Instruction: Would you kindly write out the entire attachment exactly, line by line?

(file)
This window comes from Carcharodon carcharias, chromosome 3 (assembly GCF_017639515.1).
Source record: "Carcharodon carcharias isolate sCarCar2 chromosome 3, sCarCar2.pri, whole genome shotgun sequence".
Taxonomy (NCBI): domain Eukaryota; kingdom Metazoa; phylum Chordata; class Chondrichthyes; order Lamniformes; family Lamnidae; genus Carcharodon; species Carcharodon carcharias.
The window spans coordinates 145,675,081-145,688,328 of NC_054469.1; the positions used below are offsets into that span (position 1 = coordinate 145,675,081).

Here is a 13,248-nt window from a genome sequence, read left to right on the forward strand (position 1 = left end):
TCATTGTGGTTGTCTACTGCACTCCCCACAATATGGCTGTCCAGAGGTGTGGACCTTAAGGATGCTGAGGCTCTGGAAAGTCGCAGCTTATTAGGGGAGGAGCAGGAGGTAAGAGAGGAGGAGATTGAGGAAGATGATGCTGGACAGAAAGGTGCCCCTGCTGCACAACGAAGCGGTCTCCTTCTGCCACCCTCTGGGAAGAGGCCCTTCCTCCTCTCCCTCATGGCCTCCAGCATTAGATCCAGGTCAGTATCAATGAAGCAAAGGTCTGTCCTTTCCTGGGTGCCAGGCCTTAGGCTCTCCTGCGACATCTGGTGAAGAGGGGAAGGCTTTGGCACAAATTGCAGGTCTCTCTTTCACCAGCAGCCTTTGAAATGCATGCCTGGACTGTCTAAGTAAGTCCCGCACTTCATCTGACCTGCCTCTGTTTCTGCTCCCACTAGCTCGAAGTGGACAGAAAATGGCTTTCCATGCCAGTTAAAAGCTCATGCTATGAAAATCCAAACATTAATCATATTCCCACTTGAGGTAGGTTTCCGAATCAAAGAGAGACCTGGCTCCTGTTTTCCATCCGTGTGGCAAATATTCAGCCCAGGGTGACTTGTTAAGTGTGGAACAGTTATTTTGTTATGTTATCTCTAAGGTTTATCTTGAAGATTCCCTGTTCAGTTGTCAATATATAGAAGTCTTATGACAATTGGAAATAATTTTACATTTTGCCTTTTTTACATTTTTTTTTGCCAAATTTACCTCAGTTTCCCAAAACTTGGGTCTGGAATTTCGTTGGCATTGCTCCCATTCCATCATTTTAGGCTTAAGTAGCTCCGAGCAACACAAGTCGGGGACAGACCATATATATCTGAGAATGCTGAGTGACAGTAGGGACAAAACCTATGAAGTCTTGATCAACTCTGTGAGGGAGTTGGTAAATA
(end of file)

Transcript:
This window comes from Carcharodon carcharias, chromosome 3 (assembly GCF_017639515.1).
Source record: "Carcharodon carcharias isolate sCarCar2 chromosome 3, sCarCar2.pri, whole genome shotgun sequence".
Taxonomy (NCBI): domain Eukaryota; kingdom Metazoa; phylum Chordata; class Chondrichthyes; order Lamniformes; family Lamnidae; genus Carcharodon; species Carcharodon carcharias.
The window spans coordinates 145,675,081-145,688,328 of NC_054469.1; the positions used below are offsets into that span (position 1 = coordinate 145,675,081).

Here is a 13,248-nt window from a genome sequence, read left to right on the forward strand (position 1 = left end):
TCATTGTGGTTGTCTACTGCACTCCCCACAATATGGCTGTCCAGAGGTGTGGACCTTAAGGATGCTGAGGCTCTGGAAAGTCGCAGCTTATTAGGGGAGGAGCAGGAGGTAAGAGAGGAGGAGATTGAGGAAGATGATGCTGGACAGAAAGGTGCCCCTGCTGCACAACGAAGCGGTCTCCTTCTGCCACCCTCTGGGAAGAGGCCCTTCCTCCTCTCCCTCATGGCCTCCAGCATTAGATCCAGGTCAGTATCAATGAAGCAAAGGTCTGTCCTTTCCTGGGTGCCAGGCCTTAGGCTCTCCTGCGACATCTGGTGAAGAGGGGAAGGCTTTGGCACAAATTGCAGGTCTCTCTTTCACCAGCAGCCTTTGAAATGCATGCCTGGACTGTCTAAGTAAGTCCCGCACTTCATCTGACCTGCCTCTGTTTCTGCTCCCACTAGCTCGAAGTGGACAGAAAATGGCTTTCCATGCCAGTTAAAAGCTCATGCTATGAAAATCCAAACATTAATCATATTCCCACTTGAGGTAGGTTTCCGAATCAAAGAGAGACCTGGCTCCTGTTTTCCATCCGTGTGGCAAATATTCAGCCCAGGGTGACTTGTTAAGTGTGGAACAGTTATTTTGTTATGTTATCTCTAAGGTTTATCTTGAAGATTCCCTGTTCAGTTGTCAATATATAGAAGTCTTATGACAATTGGAAATAATTTTACATTTTGCCTTTTTTACATTTTTTTTTGCCAAATTTACCTCAGTTTCCCAAAACTTGGGTCTGGAATTTCGTTGGCATTGCTCCCATTCCATCATTTTAGGCTTAAGTAGCTCCGAGCAACACAAGTCGGGGACAGACCATATATATCTGAGAATGCTGAGTGACAGTAGGGACAAAACCTATGAAGTCTTGATCAACTCTGTGAGGGAGTTGGTAAATA